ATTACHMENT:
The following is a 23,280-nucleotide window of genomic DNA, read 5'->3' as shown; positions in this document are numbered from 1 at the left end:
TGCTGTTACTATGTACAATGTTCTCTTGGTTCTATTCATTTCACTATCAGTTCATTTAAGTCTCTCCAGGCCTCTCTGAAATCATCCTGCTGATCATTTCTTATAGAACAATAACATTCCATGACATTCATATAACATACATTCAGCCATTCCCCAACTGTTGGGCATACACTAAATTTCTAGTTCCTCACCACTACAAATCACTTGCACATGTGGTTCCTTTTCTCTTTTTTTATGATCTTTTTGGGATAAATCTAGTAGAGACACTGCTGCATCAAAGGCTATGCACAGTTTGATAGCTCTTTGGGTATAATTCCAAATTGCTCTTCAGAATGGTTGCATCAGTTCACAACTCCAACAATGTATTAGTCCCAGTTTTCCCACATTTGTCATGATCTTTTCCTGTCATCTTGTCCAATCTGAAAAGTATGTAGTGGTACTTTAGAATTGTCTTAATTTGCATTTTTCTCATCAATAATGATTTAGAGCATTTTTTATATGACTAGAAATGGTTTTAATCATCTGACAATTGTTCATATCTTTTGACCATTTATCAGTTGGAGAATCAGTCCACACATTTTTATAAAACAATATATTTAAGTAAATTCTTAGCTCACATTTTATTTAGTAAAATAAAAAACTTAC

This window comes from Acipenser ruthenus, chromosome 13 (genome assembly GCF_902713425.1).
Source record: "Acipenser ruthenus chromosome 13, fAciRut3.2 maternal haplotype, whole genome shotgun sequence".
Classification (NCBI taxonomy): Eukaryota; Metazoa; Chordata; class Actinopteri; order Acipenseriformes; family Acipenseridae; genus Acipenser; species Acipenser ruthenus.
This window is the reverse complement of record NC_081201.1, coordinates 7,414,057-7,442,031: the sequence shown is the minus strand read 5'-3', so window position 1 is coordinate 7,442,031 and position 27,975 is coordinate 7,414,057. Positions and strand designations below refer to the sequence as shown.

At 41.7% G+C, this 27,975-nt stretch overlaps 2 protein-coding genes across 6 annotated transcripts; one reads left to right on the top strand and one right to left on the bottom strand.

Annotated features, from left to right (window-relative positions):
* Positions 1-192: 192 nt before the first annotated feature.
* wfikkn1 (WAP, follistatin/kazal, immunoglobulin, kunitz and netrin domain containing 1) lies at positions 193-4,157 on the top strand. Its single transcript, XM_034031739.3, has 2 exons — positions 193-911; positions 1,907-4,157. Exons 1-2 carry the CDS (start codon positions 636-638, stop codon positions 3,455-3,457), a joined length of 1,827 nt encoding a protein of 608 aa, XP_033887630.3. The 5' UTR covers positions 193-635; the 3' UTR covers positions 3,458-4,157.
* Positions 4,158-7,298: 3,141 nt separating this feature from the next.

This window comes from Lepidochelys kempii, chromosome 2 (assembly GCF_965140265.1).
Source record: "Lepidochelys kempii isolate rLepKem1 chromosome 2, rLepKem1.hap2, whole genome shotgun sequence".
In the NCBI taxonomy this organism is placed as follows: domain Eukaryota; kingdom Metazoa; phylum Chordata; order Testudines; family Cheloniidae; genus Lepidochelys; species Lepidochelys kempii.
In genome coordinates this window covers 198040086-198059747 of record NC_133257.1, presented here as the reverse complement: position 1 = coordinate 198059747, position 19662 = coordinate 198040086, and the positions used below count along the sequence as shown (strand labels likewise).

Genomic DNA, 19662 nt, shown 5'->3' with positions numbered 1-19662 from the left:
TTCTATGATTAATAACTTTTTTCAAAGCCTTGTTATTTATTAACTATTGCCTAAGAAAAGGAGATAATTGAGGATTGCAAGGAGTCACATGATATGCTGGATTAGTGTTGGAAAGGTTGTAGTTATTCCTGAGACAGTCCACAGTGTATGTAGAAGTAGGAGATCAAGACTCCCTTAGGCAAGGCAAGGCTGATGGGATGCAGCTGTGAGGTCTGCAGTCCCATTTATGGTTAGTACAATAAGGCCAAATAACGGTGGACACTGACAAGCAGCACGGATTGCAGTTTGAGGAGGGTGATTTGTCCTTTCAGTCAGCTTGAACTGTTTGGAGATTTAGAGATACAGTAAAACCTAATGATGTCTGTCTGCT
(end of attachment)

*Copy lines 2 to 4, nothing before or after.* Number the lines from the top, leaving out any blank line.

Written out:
TGCTGTTACTATGTACAATGTTCTCTTGGTTCTATTCATTTCACTATCAGTTCATTTAAGTCTCTCCAGGCCTCTCTGAAATCATCCTGCTGATCATTTCTTATAGAACAATAACATTCCATGACATTCATATAACATACATTCAGCCATTCCCCAACTGTTGGGCATACACTAAATTTCTAGTTCCTCACCACTACAAATCACTTGCACATGTGGTTCCTTTTCTCTTTTTTTATGATCTTTTTGGGATAAATCTAGTAGAGACACTGCTGCATCAAAGGCTATGCACAGTTTGATAGCTCTTTGGGTATAATTCCAAATTGCTCTTCAGAATGGTTGCATCAGTTCACAACTCCAACAATGTATTAGTCCCAGTTTTCCCACATTTGTCATGATCTTTTCCTGTCATCTTGTCCAATCTGAAAAGTATGTAGTGGTACTTTAGAATTGTCTTAATTTGCATTTTTCTCATCAATAATGATTTAGAGCATTTTTTATATGACTAGAAATGGTTTTAATCATCTGACAATTGTTCATATCTTTTGACCATTTATCAGTTGGAGAATCAGTCCACACATTTTTATAAAACAATATATTTAAGTAAATTCTTAGCTCACATTTTATTTAGTAAAATAAAAAACTTAC

This window comes from Acipenser ruthenus, chromosome 13 (genome assembly GCF_902713425.1).
Source record: "Acipenser ruthenus chromosome 13, fAciRut3.2 maternal haplotype, whole genome shotgun sequence".